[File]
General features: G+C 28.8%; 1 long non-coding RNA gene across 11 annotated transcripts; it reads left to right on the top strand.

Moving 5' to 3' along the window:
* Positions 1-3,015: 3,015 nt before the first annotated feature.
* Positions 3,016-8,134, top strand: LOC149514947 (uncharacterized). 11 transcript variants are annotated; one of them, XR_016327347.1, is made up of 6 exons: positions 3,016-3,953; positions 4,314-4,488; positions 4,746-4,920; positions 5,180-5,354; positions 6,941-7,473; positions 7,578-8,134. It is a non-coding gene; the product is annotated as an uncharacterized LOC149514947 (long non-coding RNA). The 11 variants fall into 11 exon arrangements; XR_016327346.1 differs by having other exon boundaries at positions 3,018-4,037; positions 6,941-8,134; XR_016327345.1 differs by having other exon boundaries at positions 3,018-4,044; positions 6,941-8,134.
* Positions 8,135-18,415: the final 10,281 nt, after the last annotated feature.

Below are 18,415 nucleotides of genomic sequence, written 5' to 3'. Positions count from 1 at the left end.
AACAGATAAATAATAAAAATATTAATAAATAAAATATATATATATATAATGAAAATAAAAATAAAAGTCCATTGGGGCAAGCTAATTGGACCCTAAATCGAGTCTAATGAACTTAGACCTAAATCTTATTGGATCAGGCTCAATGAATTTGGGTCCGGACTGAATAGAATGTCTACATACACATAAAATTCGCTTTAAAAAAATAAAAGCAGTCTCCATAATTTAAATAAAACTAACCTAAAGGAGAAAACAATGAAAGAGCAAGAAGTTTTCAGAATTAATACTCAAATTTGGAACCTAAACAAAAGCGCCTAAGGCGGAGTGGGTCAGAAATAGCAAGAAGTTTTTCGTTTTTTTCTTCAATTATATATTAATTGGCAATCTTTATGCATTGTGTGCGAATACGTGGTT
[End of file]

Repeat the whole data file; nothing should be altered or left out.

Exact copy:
General features: G+C 28.8%; 1 long non-coding RNA gene across 11 annotated transcripts; it reads left to right on the top strand.

Moving 5' to 3' along the window:
* Positions 1-3,015: 3,015 nt before the first annotated feature.
* Positions 3,016-8,134, top strand: LOC149514947 (uncharacterized). 11 transcript variants are annotated; one of them, XR_016327347.1, is made up of 6 exons: positions 3,016-3,953; positions 4,314-4,488; positions 4,746-4,920; positions 5,180-5,354; positions 6,941-7,473; positions 7,578-8,134. It is a non-coding gene; the product is annotated as an uncharacterized LOC149514947 (long non-coding RNA). The 11 variants fall into 11 exon arrangements; XR_016327346.1 differs by having other exon boundaries at positions 3,018-4,037; positions 6,941-8,134; XR_016327345.1 differs by having other exon boundaries at positions 3,018-4,044; positions 6,941-8,134.
* Positions 8,135-18,415: the final 10,281 nt, after the last annotated feature.

Below are 18,415 nucleotides of genomic sequence, written 5' to 3'. Positions count from 1 at the left end.
AACAGATAAATAATAAAAATATTAATAAATAAAATATATATATATATAATGAAAATAAAAATAAAAGTCCATTGGGGCAAGCTAATTGGACCCTAAATCGAGTCTAATGAACTTAGACCTAAATCTTATTGGATCAGGCTCAATGAATTTGGGTCCGGACTGAATAGAATGTCTACATACACATAAAATTCGCTTTAAAAAAATAAAAGCAGTCTCCATAATTTAAATAAAACTAACCTAAAGGAGAAAACAATGAAAGAGCAAGAAGTTTTCAGAATTAATACTCAAATTTGGAACCTAAACAAAAGCGCCTAAGGCGGAGTGGGTCAGAAATAGCAAGAAGTTTTTCGTTTTTTTCTTCAATTATATATTAATTGGCAATCTTTATGCATTGTGTGCGAATACGTGGTT